Strategies and lifecycle of end-to-end ML workflows

A product with ML capabilities has to treat the ML pipeline as a part of the data infrastructure. Similarly, the ML output has to be viewed as a subset of the results obtained in the bigger system. Without integration, putting ML models into production would take too long to stay competitive.

Three parts of the ML workflow will be addressed:

  • Versioned and reproducible ML model training
  • ML model deployment
  • ML model management in production

As an important remark, whatever tool is used for the development of ML models, it’s preferable to avoid moving data around. Work on data where it resides. Instead of sending data across multiple platforms, select a single scalable distributed solution such as inside the on-premise or the cloud environment.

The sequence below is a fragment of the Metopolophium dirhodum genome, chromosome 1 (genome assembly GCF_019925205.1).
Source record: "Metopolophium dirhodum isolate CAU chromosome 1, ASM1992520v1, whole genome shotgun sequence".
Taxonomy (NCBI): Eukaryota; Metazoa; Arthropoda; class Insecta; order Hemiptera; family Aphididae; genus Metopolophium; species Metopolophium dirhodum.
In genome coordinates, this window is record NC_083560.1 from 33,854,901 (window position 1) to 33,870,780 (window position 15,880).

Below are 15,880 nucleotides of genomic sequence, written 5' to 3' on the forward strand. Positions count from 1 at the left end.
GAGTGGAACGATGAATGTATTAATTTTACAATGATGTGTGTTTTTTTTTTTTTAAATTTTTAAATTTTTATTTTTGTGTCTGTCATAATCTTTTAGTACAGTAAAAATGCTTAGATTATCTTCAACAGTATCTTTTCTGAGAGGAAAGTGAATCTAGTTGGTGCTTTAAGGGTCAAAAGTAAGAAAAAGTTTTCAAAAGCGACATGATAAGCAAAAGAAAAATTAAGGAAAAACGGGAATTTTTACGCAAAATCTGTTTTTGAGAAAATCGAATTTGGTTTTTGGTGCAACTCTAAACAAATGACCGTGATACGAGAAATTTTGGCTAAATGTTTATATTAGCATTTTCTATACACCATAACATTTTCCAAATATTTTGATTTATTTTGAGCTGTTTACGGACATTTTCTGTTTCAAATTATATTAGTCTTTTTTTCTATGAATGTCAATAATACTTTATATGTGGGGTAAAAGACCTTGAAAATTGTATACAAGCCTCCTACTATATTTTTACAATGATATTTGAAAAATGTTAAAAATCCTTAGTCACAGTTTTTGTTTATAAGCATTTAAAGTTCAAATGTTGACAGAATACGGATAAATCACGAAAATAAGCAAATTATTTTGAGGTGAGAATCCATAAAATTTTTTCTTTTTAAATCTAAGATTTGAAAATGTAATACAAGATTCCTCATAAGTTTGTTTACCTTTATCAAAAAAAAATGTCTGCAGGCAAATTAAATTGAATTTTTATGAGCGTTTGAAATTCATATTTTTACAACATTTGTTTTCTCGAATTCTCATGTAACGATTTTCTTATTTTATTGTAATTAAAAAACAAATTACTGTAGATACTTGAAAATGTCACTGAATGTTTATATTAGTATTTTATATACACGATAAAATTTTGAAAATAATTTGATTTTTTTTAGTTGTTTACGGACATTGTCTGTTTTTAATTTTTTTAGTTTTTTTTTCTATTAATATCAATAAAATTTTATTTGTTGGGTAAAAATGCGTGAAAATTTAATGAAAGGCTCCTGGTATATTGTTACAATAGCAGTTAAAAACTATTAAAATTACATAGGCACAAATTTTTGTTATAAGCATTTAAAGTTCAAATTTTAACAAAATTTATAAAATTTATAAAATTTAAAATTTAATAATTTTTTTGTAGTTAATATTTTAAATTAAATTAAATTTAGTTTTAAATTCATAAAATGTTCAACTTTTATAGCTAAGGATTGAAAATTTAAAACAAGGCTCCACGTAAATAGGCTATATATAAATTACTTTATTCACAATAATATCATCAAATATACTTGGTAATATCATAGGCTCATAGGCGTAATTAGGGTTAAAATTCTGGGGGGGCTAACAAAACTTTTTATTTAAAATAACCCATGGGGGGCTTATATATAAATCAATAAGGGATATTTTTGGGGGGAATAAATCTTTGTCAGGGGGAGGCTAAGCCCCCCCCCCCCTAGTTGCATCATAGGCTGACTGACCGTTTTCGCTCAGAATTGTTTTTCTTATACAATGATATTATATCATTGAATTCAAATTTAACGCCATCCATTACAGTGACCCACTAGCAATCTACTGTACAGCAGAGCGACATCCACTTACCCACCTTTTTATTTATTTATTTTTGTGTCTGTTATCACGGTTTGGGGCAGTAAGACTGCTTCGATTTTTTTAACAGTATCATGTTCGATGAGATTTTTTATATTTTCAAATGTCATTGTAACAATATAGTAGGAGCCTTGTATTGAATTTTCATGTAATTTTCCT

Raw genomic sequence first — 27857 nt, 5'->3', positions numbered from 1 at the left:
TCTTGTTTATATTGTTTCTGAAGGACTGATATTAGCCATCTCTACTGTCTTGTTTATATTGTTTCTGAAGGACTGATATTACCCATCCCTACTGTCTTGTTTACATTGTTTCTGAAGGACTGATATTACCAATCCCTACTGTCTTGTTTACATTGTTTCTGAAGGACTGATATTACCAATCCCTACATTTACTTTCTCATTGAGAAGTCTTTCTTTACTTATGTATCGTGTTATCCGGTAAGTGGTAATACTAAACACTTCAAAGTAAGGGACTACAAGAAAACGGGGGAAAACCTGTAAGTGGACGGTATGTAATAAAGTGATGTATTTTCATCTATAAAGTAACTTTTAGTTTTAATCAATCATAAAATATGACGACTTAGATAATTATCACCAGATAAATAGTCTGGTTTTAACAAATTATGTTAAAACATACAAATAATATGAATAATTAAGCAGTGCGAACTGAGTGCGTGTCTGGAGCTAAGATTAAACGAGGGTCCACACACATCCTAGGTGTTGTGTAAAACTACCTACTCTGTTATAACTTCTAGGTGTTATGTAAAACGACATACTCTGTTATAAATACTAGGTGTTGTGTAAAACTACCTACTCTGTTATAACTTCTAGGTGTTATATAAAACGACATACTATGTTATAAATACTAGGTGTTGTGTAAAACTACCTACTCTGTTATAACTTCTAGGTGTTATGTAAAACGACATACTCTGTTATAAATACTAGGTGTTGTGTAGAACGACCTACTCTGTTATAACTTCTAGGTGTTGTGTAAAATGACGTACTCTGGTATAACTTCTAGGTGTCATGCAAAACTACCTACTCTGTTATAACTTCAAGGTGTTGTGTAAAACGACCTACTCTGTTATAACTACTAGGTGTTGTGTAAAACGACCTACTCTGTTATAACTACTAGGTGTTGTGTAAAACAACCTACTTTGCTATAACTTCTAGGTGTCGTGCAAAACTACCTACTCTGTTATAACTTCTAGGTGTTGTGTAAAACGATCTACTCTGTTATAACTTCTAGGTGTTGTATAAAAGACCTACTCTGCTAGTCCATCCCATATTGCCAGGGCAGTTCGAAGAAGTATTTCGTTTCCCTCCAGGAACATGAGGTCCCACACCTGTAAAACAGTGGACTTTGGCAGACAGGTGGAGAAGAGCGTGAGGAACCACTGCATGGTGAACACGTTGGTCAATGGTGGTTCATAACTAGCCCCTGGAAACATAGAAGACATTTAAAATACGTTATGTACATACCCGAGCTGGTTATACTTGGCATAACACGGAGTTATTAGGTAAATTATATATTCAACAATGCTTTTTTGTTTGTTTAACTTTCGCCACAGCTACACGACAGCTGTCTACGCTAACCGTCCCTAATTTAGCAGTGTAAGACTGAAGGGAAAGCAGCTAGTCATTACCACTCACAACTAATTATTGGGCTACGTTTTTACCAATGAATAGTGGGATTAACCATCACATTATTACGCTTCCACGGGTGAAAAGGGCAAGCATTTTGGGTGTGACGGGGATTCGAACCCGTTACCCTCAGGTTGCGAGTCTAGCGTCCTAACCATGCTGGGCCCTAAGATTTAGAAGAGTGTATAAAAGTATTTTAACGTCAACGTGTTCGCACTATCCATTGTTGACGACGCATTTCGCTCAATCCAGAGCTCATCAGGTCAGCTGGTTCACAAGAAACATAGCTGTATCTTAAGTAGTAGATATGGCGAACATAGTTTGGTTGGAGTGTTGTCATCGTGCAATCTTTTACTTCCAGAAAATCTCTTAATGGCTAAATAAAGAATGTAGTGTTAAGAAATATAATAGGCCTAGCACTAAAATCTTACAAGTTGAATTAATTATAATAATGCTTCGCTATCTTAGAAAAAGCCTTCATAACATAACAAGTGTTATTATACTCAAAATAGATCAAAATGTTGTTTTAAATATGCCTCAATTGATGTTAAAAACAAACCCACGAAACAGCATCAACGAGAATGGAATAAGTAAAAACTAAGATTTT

it is preferable to avoid moving data around such as inside the on-premise or the cloud environment where the data reside.

Versioned and reproducible ML model training

Machine Learning models are created in an iterative process. A final ML model that goes into production is obtained through many experiments, in which models’ parameters and hyperparameters are gradually adjusted in a trial-and-error fashion.

Unfortunately, keeping track of those experiments isn’t a common practice and intermediary versions leading to the final model tend to get lost. An ML workflow should provide a way to easily track and manage emerging ML models.

A final model should be preceded by a series of snapshots of previous models’ meta-information such as who and when to create the model, the model’s code, the dependencies configurations, the parameters, the comments, etc.

Two examples of projects specifically addressing versioned, reproducible ML model training are: